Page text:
Easy Dijon Pork Tenderloin

8 Apr

Easy Pork Tenderloin | Adventures of a Hungry Redhead
I’ve been embarking on a food adventure of a different kind the last couple weeks. It started when I was eating a slab of frozen cookie dough like a slice of deep dish pizza, which happened to occur the day after I ate half a box of Girl Scout Tagalongs in one sitting, and I thought ‘Is it any wonder I have no energy and live in a constant state of heartburn? I am not 16 anymore. My body can’t take this kind of abuse.’ Especially when I wasn’t even hungry. I know I’m the Hungry Redhead and all, but more and more I find myself mindlessly eating. I kept telling myself to eat healthier, but somehow eating oatmeal for breakfast, a salad for lunch and vegetable stir-fry for diner meant it was okay to eat half a chocolate cake before I went to bed.

So I needed to do something more drastic. I needed something strict, with rules. I needed something that forced me to cut back on my sugar intake… I needed to go Paleo.

Actually, I’d say I’ve gone Pagen, because I still make several violations to the Paleo doctrine (which varies a lot anyway depending on who you talk to). And how am I supposed to keep baking if I’m not allowed flour and sugar?

Long story short, Paleo is high protein, high veggies and low, low, low carbs. It’s forced me to actually cook meat, which I realized I never did much. As it turns out, I rock at cooking meat. Also, it turns out to be super easy to improvise when cooking meat.

Take this for example. I knew I loved pork tenderloin. I knew pork and mustard paired well together. I knew pork and sage paired well together. Hmmm… I wonder if I could stuff a pork tenderloin with mustard and sage?

Easy Pork Tenderloin | Adventures of a Hungry Redhead
Having never cooked a pork tenderloin in my life, I started by cutting a slit down the center of the tenderloin and dolloped in the dijon, then tore up sage leaves and pressed them into the mustard. I closed the tenderloin back up with toothpicks, smothered some more mustard on the outside and popped it in the oven according to the directions that accompanied the tenderloin.

Easy Pork Tenderloin | Adventures of a Hungry Redhead
Wowza. This was as good as any tenderloin I’ve had in a restaurant (save for the ones smothered in a sweet red wine reduction or on top of a big bed of red potatoes, but alas, that would not be Paleo). The inside was perfectly juicy and tender with the right amount of pink in the center and the flavor from the dijon was present in every bite. To make sure I got my veggies, I sliced it and served it over a spinach salad.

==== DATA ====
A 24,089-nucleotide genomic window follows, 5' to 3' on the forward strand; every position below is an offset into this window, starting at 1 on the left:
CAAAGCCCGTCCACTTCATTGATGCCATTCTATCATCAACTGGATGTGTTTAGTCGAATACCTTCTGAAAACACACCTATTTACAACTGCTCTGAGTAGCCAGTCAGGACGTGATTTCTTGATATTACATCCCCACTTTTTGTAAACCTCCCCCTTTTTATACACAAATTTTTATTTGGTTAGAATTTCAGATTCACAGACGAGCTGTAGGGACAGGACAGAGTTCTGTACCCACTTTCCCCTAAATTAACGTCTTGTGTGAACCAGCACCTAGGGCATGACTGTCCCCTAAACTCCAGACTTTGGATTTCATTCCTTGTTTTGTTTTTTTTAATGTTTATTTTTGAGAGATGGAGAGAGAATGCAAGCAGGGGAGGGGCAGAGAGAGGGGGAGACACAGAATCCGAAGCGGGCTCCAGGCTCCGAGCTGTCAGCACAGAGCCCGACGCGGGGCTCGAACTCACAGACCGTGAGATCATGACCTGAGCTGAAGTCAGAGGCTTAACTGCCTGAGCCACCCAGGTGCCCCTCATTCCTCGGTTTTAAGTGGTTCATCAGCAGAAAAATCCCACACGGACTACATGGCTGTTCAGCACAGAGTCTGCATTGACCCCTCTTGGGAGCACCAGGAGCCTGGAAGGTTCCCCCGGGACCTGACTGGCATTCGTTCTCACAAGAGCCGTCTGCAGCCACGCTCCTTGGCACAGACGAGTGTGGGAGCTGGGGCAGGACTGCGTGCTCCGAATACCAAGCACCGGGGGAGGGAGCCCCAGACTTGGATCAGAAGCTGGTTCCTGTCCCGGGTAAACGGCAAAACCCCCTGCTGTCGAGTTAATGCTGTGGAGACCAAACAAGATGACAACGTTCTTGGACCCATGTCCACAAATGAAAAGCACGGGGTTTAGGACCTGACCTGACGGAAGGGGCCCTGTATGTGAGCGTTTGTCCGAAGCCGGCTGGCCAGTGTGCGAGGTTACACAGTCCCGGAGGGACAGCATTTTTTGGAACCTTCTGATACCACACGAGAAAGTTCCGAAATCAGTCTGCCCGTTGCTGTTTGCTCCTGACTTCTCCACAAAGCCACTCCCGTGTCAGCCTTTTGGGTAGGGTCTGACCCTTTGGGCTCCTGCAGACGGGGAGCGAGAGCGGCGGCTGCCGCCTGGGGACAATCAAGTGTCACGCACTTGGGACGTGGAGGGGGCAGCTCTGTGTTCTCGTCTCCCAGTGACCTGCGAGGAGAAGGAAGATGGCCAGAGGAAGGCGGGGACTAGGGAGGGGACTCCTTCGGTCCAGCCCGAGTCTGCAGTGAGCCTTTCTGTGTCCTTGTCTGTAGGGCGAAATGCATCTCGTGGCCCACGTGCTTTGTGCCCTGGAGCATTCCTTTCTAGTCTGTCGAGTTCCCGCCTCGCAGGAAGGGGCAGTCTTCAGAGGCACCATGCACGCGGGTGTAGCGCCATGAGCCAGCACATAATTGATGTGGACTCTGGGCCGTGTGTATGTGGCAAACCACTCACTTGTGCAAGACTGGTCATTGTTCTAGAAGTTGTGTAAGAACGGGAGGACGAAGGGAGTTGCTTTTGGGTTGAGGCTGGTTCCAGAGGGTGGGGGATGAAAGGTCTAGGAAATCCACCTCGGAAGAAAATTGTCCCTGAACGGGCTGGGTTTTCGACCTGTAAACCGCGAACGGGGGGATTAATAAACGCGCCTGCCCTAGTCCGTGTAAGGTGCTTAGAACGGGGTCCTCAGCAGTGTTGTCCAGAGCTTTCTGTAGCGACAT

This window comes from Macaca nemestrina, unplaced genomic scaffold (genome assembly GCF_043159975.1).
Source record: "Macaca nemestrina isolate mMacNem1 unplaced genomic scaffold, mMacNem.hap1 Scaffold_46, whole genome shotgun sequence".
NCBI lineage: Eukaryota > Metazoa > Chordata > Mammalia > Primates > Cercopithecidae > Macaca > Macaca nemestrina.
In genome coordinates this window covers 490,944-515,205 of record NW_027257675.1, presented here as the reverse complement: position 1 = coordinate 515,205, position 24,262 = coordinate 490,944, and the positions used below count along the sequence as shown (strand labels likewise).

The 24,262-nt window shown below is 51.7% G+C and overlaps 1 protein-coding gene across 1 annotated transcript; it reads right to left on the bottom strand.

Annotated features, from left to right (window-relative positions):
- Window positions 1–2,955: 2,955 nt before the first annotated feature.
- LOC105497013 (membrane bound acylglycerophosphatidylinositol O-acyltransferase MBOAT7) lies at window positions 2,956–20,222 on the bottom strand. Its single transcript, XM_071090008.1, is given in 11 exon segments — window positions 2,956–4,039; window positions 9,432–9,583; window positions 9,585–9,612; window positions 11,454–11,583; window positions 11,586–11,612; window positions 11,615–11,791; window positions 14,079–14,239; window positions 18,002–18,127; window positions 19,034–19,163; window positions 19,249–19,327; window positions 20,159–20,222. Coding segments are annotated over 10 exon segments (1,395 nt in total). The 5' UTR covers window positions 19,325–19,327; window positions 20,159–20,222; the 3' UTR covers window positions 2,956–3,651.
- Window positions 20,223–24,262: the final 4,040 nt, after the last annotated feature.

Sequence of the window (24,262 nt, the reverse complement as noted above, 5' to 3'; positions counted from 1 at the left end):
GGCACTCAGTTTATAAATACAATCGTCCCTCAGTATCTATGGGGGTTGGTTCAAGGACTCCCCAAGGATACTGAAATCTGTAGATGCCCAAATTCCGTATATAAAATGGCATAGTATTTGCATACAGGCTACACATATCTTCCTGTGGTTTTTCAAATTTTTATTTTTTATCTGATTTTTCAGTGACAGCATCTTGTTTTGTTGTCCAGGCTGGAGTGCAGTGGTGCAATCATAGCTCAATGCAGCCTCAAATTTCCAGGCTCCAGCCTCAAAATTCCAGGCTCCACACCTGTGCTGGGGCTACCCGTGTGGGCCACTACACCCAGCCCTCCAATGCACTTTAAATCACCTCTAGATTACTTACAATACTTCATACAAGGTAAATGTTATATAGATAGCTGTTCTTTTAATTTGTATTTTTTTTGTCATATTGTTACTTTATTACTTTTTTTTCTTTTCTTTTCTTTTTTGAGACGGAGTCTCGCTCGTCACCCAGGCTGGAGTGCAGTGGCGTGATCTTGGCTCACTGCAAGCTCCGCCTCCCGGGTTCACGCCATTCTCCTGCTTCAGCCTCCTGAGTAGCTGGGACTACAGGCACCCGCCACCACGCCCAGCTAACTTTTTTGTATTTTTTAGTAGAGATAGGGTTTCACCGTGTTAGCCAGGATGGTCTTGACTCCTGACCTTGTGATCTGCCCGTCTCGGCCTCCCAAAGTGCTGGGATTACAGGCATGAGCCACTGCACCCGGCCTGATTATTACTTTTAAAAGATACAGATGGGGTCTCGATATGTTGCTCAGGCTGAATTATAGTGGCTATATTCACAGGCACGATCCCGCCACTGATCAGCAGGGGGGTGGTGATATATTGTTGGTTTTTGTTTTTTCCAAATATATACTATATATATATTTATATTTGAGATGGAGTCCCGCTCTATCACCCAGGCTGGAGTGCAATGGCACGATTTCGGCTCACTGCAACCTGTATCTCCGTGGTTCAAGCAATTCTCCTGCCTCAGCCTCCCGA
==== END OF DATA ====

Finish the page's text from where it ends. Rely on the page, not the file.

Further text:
Depending on how you dress your salad and the size of your slices, this meal is under 400 calories, but so filling and good for you. That’s been the big thing I’ve taken away thus far from my new eating plan – how much more filling protein is versus meals padded with rice, bread or pasta, and yet half the calories. You’re actually consuming more food for less calories.

Easy Pork Tenderloin | Adventures of a Hungry Redhead
The whole process has also gotten me to pay more attention to what I’m eating and has been an eye opener in terms of how much I depend on sugar. It really has been like kicking an addiction. I still crave sweets constantly, it makes me pretty agitated at times, gives me headaches or makes it hard to focus, but it gets better each day… or until I cheat because I’m baking. Told you: Pagen.

Dijon Pork Tenderloin

Pork tenderloin
2 tbsp Dijon mustard
10 – 12 sage leaves
salt and pepper to taste

Preheat oven according to tenderloin’s packaged directions. Likely to be 350 or 375 F.

While oven is heating, slice the tenderloin in half, lengthwise, being careful not to cut all the way through the meat. Open up the tenderloin, season with salt and pepper. Spread 1 tbsp of the dijon mustard inside the slit you’ve cut, rubbing the mustard into the meat with your fingers.

Tear up the sage leaves into pieces by hands and sprinkle over the mustard. Fold the pork loin back together, securing with toothpicks.

Massage the remaining 1 tbsp of mustard around the outside of the tenderloin. Season again with salt and pepper.

Place tenderloin in a baking dish sprayed with cooking spray. Put in oven and bake according to package instructions or until the internal temperature reads 145 degrees (likely 20 – 30 min). Remove from oven and let sit for 10 minutes. Slice and serve. I recommend removing the sage leaves before eating.

One Response to “Easy Dijon Pork Tenderloin”

  1. Sally April 8, 2013 at 2:03 pm #

    Pork is one of my favorites but I wish I made it more often! And I agree, protein is VERY filling. I love it.

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